During the hearing on the motion in limine, the former Schuyler County State's Attorney denied that the charges he dismissed on December 9, 1999, were dismissed in exchange for an agreement for Jockisch to purchase drugs. The State's Attorney testified the charges were dismissed because (1) although an additional charge, a domestic violence charge, had been contemplated, Jockisch and his then-wife had reconciled; (2) Jockisch's family members asked for leniency; (3) one of Jockisch's family members was married to the State's Attorney's ex-wife, who interceded on Jockisch's behalf; (4) Jockisch's father may have had a permit to raise ginseng; and (5) because of Jockisch's "rather pathetic appearance," the State's Attorney felt sorry for him. In response to the court's questioning, however, the State's Attorney admitted that he and Endres had advised the court at various times that Jockisch was working for law enforcement in other counties, and the State's Attorney was considering dismissing the case as a result of that work. The State's Attorney finally conceded that the work Jockisch had done in other counties may have been a consideration in the December 9, 1999, dismissal. Endres then spoke of the work he had done as Jockisch's attorney. Endres stated that his memory was bad, that he may have known of Jockisch's work in other counties, but he had no knowledge of the Schuyler County agreement until about mid-2000.

The trial court determined that, with the closeness in times, the dismissal of the cases on December 6 and Jockisch's beginning to work for the Schuyler County sheriff's office on December 28 were "highly probative that, at least in Mr. Jockisch's mind, there was some kind of quid pro quo." The court concluded that Jockisch could be cross-examined about the connection between the cannabis dismissal on December 6, 1999, and the drug purchases, but not the Brown County dismissal of the domestic battery charges "unless you can tie up something specifically that there was a quid pro quo."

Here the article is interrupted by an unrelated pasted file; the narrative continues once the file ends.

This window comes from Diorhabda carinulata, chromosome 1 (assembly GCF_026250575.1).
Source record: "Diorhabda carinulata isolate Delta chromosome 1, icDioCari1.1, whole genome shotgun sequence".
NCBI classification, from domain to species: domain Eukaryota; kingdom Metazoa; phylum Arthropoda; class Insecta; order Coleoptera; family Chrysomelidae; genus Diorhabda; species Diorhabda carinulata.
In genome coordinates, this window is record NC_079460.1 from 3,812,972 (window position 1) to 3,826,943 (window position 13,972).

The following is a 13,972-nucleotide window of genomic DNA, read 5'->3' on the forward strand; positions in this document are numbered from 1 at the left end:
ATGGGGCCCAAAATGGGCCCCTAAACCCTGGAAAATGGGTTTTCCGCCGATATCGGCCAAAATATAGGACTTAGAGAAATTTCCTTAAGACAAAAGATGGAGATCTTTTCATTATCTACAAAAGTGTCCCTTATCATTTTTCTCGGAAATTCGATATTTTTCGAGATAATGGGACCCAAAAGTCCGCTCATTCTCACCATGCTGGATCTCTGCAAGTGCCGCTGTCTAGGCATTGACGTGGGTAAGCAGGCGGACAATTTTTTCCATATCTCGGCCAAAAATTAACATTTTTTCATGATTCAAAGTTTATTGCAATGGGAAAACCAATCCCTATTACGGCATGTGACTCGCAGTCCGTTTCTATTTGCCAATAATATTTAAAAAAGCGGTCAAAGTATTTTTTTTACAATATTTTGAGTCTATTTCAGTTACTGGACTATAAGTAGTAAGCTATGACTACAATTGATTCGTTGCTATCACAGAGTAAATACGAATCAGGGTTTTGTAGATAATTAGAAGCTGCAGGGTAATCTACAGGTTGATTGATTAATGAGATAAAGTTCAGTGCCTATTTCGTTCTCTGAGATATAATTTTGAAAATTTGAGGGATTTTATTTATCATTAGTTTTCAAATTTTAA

During his opening statement, the State's Attorney told the jury that Jockisch was a paid informant and may have possessed or used drugs. During the trial, Endres elicited testimony that the Schuyler County cannabis charge had been dismissed, but he did not introduce evidence that the dismissal was the result of an informant deal between law enforcement and Jockisch. Endres also elicited testimony regarding the Brown County cannabis incident, but again made no connection between the officer's failure to arrest Jockisch and Jockisch's informant agreement. Nor did Endres impeach Jockisch with the financial arrangement made in Schuyler County, whereby police paid Jockisch for successfully buying drugs from local residents and for his "time to testify," but reimbursed him only for expenses if he failed to make a buy. Under the agreement, Jockisch had been paid $5,650 plus $3,050 in living expenses. Another person had testified that she had observed Jockisch using drugs in July and August 2000, but Endres failed to call her as a witness, stating that his calls to her "have not been answered, and I don't have her here. I'm sorry *** that's my fault."

On the evidence presented, the jury convicted defendant Daly on all charges. On June 4, 2001, the trial court sentenced him to 4 years' probation on the Class 1 felony unlawful delivery counts (counts II and II) and 30 months' probation, including 6 months' home confinement, on the Class 3 felony ...